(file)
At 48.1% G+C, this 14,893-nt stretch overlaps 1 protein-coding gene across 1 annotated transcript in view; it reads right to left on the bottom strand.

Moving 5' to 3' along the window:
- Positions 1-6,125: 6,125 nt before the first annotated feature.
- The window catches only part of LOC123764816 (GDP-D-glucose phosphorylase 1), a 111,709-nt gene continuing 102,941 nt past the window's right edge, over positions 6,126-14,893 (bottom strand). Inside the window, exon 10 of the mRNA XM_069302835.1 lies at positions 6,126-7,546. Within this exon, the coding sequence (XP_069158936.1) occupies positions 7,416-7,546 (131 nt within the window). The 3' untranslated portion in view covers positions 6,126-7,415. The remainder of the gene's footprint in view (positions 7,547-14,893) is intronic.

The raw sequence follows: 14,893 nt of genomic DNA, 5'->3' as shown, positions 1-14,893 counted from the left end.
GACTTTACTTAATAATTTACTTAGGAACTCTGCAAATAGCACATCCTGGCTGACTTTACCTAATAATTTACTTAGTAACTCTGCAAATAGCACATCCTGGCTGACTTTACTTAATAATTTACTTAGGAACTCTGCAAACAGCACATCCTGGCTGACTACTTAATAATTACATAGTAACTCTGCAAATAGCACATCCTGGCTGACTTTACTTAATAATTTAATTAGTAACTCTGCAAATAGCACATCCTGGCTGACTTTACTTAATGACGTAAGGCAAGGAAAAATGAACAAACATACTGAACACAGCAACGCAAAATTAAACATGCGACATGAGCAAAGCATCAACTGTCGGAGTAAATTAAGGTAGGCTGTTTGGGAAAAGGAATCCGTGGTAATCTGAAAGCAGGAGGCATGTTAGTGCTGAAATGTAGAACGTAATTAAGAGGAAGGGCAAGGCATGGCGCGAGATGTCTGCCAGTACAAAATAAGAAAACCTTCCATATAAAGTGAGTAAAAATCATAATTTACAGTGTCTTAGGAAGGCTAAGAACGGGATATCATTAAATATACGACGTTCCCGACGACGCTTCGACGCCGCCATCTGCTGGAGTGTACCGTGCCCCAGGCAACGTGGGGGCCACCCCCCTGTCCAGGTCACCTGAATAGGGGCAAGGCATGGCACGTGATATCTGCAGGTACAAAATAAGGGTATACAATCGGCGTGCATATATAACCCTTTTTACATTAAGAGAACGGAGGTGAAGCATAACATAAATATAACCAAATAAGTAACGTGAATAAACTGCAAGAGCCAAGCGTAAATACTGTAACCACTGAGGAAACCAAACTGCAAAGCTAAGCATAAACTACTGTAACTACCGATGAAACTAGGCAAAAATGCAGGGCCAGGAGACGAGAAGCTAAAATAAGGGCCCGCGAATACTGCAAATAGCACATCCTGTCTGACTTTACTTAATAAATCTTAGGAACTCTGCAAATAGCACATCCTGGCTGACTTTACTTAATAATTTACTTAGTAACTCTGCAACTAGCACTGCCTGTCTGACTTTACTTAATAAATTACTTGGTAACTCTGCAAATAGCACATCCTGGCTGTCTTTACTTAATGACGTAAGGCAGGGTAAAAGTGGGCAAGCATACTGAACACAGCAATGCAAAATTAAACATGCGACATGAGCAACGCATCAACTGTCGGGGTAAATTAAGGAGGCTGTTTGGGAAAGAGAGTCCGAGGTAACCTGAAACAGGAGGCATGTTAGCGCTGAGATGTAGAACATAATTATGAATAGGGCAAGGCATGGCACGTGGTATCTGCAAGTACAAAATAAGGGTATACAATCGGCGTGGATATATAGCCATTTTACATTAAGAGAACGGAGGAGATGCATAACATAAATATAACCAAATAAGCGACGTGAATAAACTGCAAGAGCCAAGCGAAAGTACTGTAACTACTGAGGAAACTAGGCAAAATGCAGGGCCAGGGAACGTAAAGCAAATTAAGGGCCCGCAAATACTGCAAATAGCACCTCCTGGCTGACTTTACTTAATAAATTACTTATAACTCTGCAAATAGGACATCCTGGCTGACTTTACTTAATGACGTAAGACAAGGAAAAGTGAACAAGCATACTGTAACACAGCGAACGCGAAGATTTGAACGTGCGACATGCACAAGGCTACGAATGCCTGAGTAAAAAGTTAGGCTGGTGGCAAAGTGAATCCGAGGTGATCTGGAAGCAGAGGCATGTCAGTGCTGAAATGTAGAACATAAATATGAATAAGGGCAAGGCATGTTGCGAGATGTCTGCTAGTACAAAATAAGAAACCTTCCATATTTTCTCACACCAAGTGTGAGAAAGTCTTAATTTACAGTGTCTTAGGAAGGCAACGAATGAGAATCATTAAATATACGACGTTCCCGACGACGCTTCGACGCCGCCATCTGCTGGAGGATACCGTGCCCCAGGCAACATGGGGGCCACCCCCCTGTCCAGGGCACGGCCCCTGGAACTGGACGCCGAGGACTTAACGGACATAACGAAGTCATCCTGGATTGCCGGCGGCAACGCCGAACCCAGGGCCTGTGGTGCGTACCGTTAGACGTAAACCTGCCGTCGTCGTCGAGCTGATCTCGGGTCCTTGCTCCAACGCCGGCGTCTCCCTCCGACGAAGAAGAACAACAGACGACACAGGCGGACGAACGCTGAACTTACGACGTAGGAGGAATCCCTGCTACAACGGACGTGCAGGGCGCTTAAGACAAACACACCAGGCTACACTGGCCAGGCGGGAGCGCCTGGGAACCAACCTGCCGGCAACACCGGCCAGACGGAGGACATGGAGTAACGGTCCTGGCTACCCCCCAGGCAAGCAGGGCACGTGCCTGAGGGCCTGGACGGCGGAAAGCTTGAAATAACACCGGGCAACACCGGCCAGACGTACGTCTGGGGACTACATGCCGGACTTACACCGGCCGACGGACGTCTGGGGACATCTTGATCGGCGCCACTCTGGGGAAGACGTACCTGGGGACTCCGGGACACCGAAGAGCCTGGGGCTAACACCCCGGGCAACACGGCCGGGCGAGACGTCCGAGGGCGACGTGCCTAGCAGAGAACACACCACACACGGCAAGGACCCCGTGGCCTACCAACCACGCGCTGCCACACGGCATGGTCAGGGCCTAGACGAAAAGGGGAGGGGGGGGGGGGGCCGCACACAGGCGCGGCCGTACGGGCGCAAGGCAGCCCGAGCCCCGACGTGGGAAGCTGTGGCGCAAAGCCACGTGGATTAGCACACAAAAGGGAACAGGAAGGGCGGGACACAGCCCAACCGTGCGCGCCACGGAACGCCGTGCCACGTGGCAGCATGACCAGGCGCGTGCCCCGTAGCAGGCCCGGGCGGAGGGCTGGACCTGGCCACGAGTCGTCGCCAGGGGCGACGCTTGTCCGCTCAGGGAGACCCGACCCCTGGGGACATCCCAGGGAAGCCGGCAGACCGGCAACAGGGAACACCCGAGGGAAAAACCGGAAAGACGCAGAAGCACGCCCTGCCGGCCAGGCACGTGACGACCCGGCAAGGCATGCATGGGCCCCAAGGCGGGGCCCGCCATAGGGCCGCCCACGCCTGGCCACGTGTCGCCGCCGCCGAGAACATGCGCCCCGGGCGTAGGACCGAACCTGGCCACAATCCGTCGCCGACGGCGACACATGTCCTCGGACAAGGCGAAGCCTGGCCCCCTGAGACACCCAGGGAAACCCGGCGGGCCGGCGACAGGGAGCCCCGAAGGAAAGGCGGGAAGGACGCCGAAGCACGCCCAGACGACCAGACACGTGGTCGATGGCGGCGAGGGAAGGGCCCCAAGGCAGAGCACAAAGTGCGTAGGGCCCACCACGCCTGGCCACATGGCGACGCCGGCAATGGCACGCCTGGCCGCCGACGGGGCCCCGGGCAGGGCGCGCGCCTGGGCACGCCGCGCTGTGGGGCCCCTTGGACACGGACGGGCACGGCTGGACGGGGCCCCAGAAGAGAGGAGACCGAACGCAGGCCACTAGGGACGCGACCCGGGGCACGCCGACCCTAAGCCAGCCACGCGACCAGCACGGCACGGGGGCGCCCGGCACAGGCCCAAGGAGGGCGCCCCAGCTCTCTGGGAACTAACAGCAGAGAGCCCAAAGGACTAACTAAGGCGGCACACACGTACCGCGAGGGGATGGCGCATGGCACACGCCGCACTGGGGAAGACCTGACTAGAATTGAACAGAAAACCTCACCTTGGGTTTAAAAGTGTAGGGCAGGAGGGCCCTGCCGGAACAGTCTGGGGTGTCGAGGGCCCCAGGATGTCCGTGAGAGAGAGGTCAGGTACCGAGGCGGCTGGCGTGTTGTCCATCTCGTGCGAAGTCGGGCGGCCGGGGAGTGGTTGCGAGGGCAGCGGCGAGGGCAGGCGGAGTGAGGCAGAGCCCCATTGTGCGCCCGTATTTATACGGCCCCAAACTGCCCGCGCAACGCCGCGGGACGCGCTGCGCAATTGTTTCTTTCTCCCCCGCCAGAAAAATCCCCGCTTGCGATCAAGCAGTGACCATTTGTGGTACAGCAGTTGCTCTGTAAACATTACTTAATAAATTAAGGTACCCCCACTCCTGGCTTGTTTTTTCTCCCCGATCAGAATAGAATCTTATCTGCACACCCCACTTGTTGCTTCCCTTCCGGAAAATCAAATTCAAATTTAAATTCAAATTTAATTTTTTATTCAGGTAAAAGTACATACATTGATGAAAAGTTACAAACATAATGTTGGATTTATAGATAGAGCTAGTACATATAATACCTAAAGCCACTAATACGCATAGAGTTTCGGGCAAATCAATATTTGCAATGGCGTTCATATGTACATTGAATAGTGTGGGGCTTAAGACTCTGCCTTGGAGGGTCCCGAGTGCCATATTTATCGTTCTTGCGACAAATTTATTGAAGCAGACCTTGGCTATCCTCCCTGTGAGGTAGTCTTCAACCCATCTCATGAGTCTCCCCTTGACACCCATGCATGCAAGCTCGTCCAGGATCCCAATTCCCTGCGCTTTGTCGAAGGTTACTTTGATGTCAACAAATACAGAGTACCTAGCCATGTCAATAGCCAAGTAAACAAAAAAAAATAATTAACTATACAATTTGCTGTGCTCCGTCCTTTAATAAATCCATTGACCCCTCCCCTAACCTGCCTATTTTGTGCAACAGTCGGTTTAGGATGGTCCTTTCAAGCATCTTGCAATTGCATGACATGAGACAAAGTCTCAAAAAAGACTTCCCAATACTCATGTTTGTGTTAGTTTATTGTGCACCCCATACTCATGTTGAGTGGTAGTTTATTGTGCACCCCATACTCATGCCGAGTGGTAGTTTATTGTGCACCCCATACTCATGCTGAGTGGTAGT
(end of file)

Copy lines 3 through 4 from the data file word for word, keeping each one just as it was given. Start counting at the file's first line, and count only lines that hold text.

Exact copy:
- Positions 1-6,125: 6,125 nt before the first annotated feature.
- The window catches only part of LOC123764816 (GDP-D-glucose phosphorylase 1), a 111,709-nt gene continuing 102,941 nt past the window's right edge, over positions 6,126-14,893 (bottom strand). Inside the window, exon 10 of the mRNA XM_069302835.1 lies at positions 6,126-7,546. Within this exon, the coding sequence (XP_069158936.1) occupies positions 7,416-7,546 (131 nt within the window). The 3' untranslated portion in view covers positions 6,126-7,415. The remainder of the gene's footprint in view (positions 7,547-14,893) is intronic.